A strategic centre would also probably help to ensure that resources could be swiftly moved from one department to another where they are more urgently needed.  This is currently a very slow process, given Ministers’ and Permanent Secretaries’ natural reluctance to lose staff.  Even worse, they will if pressed eventually offer to lose staff that they don’t want to keep.

More generally, a strategic centre would weaken the sometimes excessive loyalty of senior civil servants to their particular political boss. 

Above all, though, isn’t it crazy that the Prime Minister doesn’t have a powerful team to help him monitor progress on his key priorities, to intervene when progress has stalled, and make those all-important trade-offs which will, if unaddressed, lead to endless and fruitless debate?  (Social care, for instance.)

Keen Whitehall observers will be aware that Dominic Cummings is prominent in supporting what is pejoratively called ‘centralisation’, including ‘COBRA style committees’ where Ministers and officials would work together on projects.  I can do no better than quote Jill Rutter’s reaction:

“He’s going to hate this from an ex civil servant – but I think it’s a pretty good idea..  Cabinet committees are pretty useless by and large with bored Ministers reading out departmental speaking notes usually written by junior, quite bored civil servants desperately trying to dig up a departmental angle on an issue of which they know little – or conversely fuming at a last minute ‘bounce’ on an issue in which their department has a big interest.  Ministers are expected to pay departmental roles in such committees and leave their broader political judgement at home.  This is the system that nodded through the Lansley health reforms.”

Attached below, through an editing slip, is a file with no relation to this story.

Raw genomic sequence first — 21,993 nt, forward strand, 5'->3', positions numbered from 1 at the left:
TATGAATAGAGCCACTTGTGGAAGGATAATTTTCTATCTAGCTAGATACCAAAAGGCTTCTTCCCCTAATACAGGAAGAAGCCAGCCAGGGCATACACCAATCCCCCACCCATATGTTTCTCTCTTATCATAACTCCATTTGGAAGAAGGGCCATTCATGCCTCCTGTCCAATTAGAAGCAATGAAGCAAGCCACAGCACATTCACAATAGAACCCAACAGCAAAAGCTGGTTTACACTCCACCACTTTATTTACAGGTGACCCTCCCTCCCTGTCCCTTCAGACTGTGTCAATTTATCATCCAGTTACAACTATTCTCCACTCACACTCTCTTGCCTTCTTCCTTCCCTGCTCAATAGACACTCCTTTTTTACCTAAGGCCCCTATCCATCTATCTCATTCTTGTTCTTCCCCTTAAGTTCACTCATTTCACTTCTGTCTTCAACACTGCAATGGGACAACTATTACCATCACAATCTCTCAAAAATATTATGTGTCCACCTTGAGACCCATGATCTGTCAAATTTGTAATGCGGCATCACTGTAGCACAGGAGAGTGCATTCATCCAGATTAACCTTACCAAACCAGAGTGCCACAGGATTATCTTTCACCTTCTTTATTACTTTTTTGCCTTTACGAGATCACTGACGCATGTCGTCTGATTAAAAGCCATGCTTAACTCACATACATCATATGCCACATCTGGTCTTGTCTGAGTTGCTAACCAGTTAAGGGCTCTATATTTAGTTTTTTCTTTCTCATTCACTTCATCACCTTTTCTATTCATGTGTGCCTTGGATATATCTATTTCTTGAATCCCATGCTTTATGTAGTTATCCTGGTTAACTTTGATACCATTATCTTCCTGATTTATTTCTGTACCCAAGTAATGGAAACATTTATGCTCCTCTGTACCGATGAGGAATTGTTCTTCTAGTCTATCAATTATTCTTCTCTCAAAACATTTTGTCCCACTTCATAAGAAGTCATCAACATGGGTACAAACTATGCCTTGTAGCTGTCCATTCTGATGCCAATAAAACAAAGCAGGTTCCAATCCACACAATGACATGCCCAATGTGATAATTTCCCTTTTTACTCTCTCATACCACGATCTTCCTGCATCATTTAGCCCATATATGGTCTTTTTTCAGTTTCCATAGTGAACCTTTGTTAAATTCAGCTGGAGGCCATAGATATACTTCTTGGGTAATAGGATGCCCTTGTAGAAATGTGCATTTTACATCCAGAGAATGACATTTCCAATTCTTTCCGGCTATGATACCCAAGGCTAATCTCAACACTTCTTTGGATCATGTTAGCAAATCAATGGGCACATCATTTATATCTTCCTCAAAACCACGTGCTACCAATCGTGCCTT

The problem is that strategic centres and COBRA-style committees would inevitably and intentionally reduce the power and influence of individual members of the Cabinet.  Much the same can be said for already announced decisions to have Downing Street control all government data, and to have all Special Advisers report to Dominic Cummings.  George Yarrow has pointed out that Adam Smith would not have approved of making a significant change to Ministers’ responsibilities, nor would it have been welcomed by previous administrations’ ‘big beasts’.  Former Chancellor Sajid Javid objected, of course, and was summarily dismissed. 

So we are left with a Cabinet which is entirely subservient to the Prime Minister, and presumably perfectly content to work within a command structure rather than within a Cabinet of equals.  It will be interesting to see if ‘centralisation’ continues and if so whether we then experience significantly better government, though some would say that we could hardly have a worse experience than recent years.

Martin Stanley

Editor – Understanding Government